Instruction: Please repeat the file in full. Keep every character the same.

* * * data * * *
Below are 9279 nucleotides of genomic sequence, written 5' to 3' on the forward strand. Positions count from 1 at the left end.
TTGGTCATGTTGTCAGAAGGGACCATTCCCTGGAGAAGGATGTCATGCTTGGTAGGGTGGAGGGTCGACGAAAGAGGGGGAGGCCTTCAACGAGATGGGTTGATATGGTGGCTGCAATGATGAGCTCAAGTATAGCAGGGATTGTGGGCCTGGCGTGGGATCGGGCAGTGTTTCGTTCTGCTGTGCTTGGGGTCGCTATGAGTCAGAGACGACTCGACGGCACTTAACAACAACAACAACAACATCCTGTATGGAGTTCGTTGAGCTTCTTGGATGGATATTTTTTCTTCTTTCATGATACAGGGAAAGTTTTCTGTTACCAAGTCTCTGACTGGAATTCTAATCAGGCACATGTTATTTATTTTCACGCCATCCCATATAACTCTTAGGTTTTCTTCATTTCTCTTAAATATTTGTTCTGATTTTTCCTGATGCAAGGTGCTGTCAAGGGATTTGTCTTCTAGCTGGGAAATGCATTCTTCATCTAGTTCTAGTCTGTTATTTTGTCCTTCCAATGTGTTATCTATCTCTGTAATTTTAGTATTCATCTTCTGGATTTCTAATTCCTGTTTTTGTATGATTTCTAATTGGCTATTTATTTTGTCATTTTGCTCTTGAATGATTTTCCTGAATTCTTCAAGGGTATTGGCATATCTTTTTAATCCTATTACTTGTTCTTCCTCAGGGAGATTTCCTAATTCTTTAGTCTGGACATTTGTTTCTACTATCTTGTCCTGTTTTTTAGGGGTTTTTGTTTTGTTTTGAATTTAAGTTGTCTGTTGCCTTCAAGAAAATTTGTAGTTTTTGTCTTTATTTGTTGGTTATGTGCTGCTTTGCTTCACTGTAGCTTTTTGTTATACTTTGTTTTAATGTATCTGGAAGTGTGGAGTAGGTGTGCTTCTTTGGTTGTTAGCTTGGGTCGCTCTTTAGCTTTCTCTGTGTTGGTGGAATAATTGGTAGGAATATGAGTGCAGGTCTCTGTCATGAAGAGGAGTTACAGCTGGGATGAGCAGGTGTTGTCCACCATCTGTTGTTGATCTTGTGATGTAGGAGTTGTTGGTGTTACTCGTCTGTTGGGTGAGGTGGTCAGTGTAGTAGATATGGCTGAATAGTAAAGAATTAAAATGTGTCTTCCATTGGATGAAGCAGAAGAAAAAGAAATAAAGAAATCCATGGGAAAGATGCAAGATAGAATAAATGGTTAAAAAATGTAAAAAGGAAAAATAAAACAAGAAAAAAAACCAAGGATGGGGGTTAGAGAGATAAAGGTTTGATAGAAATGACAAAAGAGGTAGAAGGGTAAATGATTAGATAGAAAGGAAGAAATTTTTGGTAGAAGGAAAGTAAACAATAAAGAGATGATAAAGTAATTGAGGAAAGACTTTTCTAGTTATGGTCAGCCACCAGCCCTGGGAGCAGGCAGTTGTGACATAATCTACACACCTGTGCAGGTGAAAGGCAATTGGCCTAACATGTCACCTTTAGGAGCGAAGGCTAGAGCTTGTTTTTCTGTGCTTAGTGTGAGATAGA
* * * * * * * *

Below are 9279 nucleotides of genomic sequence, written 5' to 3' on the forward strand. Positions count from 1 at the left end.
TTGGTCATGTTGTCAGAAGGGACCATTCCCTGGAGAAGGATGTCATGCTTGGTAGGGTGGAGGGTCGACGAAAGAGGGGGAGGCCTTCAACGAGATGGGTTGATATGGTGGCTGCAATGATGAGCTCAAGTATAGCAGGGATTGTGGGCCTGGCGTGGGATCGGGCAGTGTTTCGTTCTGCTGTGCTTGGGGTCGCTATGAGTCAGAGACGACTCGACGGCACTTAACAACAACAACAACAACATCCTGTATGGAGTTCGTTGAGCTTCTTGGATGGATATTTTTTCTTCTTTCATGATACAGGGAAAGTTTTCTGTTACCAAGTCTCTGACTGGAATTCTAATCAGGCACATGTTATTTATTTTCACGCCATCCCATATAACTCTTAGGTTTTCTTCATTTCTCTTAAATATTTGTTCTGATTTTTCCTGATGCAAGGTGCTGTCAAGGGATTTGTCTTCTAGCTGGGAAATGCATTCTTCATCTAGTTCTAGTCTGTTATTTTGTCCTTCCAATGTGTTATCTATCTCTGTAATTTTAGTATTCATCTTCTGGATTTCTAATTCCTGTTTTTGTATGATTTCTAATTGGCTATTTATTTTGTCATTTTGCTCTTGAATGATTTTCCTGAATTCTTCAAGGGTATTGGCATATCTTTTTAATCCTATTACTTGTTCTTCCTCAGGGAGATTTCCTAATTCTTTAGTCTGGACATTTGTTTCTACTATCTTGTCCTGTTTTTTAGGGGTTTTTGTTTTGTTTTGAATTTAAGTTGTCTGTTGCCTTCAAGAAAATTTGTAGTTTTTGTCTTTATTTGTTGGTTATGTGCTGCTTTGCTTCACTGTAGCTTTTTGTTATACTTTGTTTTAATGTATCTGGAAGTGTGGAGTAGGTGTGCTTCTTTGGTTGTTAGCTTGGGTCGCTCTTTAGCTTTCTCTGTGTTGGTGGAATAATTGGTAGGAATATGAGTGCAGGTCTCTGTCATGAAGAGGAGTTACAGCTGGGATGAGCAGGTGTTGTCCACCATCTGTTGTTGATCTTGTGATGTAGGAGTTGTTGGTGTTACTCGTCTGTTGGGTGAGGTGGTCAGTGTAGTAGATATGGCTGAATAGTAAAGAATTAAAATGTGTCTTCCATTGGATGAAGCAGAAGAAAAAGAAATAAAGAAATCCATGGGAAAGATGCAAGATAGAATAAATGGTTAAAAAATGTAAAAAGGAAAAATAAAACAAGAAAAAAAACCAAGGATGGGGGTTAGAGAGATAAAGGTTTGATAGAAATGACAAAAGAGGTAGAAGGGTAAATGATTAGATAGAAAGGAAGAAATTTTTGGTAGAAGGAAAGTAAACAATAAAGAGATGATAAAGTAATTGAGGAAAGACTTTTCTAGTTATGGTCAGCCACCAGCCCTGGGAGCAGGCAGTTGTGACATAATCTACACACCTGTGCAGGTGAAAGGCAATTGGCCTAACATGTCACCTTTAGGAGCGAAGGCTAGAGCTTGTTTTTCTGTGCTTAGTGTGAGATAGA